No, not with me or the site (I hope), but the title of a little short story for your enjoyment. It is very rough, needs some polish, but I hope you will enjoy it and laugh a bit on this fine New Year’s Day. FYI, St. Ailbhe is the patron Saint of wolves and hospitality.

The day was to be one of rest, relaxation, and recovery.  The forces of evil had been dispatched from the area for now, and I was still quite sated from the huge and excellent breakfast my wife had cooked.  She had disappeared into the back, which wasn’t odd but was a little surprising.  I had thought she might snuggle with me for a while. 

Unconcerned, I settled into my modified recliner, and smiled at the snacks, bowl of water, and bowl of brandy on the small table beside the chair. The recliner was oversize, given that I am in werewolf form a good bit of the time, and had a special cut-out to accommodate my tail. And, yes, bowls.  Muzzles are not designed for glasses as a rule, and while it can be done, let’s just say you dribble and it’s messy.  

The water bowl was a standard pottery mixing bowl, but the brandy bowl was an antique crystal piece that had a very odd shape.  Different people saw it as different things, though Friar Bernard swore that it faintly resembled a skull.  I didn’t see it, but it was heavy, and a perfect size for my needs.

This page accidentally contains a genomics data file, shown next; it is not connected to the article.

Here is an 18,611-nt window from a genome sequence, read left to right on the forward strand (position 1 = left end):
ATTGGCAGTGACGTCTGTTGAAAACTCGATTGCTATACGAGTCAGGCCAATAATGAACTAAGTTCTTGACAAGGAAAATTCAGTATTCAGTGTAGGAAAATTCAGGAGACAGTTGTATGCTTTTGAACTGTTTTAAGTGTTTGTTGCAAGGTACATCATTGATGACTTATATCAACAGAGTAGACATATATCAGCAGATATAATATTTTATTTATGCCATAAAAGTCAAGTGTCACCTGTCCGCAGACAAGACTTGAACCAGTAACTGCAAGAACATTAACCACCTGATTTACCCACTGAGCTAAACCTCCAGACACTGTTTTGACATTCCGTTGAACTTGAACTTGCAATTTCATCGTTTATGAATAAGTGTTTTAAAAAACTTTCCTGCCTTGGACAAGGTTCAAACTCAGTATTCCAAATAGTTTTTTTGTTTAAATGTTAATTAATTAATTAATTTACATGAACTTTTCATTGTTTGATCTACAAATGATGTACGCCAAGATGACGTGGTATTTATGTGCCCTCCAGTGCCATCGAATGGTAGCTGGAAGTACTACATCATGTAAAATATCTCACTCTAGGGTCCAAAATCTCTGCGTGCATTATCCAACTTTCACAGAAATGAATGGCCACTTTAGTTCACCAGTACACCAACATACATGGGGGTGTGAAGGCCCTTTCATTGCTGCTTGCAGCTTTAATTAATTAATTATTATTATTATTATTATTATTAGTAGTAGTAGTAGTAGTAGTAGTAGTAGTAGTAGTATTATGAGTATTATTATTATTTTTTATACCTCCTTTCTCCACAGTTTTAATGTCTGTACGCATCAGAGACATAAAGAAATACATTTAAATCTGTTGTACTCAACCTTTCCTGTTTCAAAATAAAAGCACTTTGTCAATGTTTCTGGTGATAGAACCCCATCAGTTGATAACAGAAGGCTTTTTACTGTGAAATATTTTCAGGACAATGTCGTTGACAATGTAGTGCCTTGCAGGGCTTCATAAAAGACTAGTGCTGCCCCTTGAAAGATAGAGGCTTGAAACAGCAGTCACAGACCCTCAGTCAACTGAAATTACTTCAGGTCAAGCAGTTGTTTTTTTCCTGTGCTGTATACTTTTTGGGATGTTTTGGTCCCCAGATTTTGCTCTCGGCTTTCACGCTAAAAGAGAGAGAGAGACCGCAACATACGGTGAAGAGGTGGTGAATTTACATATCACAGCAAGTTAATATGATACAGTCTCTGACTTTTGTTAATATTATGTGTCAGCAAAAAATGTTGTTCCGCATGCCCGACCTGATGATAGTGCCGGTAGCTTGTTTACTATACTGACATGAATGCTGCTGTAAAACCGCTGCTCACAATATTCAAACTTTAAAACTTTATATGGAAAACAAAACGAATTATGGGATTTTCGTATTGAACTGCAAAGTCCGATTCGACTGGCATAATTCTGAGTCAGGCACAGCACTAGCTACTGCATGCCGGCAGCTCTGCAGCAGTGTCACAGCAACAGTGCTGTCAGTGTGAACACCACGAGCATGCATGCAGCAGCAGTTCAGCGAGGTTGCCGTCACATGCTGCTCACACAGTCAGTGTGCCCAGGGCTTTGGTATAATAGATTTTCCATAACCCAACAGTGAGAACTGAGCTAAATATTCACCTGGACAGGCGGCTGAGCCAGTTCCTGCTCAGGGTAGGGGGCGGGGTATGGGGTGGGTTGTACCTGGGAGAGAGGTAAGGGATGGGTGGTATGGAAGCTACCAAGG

I was wearing the Victorian smoking jacket/robe my wife had found for me as I puffed contentedly on the custom Nate King pipe in my left paw.  Well, something that was a cross between a hand and a paw.  Thankfully werewolves were not truly shaped like wolves, and I had enough fingers to work a door, read a book, and smoke the specially constructed pipe.  It had been made on the QT for the victim of a tragic accident, and not advertised as said victim wanted privacy. I also highly suspected Mr. King also didn’t want to get flooded with such orders since they are labor intensive and not a money maker as a general rule.  

Cigars were now a human form only treat, as two attempts to smoke them in wolf form had resulted in my managing to catch my fur on fire.  My wife had been quite amused on one level, and very unhappy on another.  She regarded my fur as her personal property and wanted to protect it.  So, she found the smoking jacket somehow, somewhere, and I wore it to smoke and relax.  As the Victorians said, better it take any hits than your good clothes — or my fur.  Besides, on the off chance Sister Agnes (who I had discovered was a retired Marine) or someone else stopped by, it provided some modesty.  While visitors were rare, one should still be prepared.  

As I cheerfully began to open up the latest Baened Book’s novel I’d been saving for a treat, it struck.  

The doorbell rang.  

No car had pulled up, and we didn’t get random visitors.  I had built remote for a reason, and the exterior was native rock, which caused many an eye to pass over it at first.  Since getting married, the Sacred Order had warded the property.  The outer wards, about three quarters of a mile out, sufficed to turn most ordinary people and creatures away, and to warn those of evil not to continue.  The next set at about half a mile more strongly deflected the ordinary (if dense) people and critters.  Evil bounced unless it was very strong and very determined.  The final wards would surge in power as needed, and so far evil had not been able to penetrate it though they did try one time.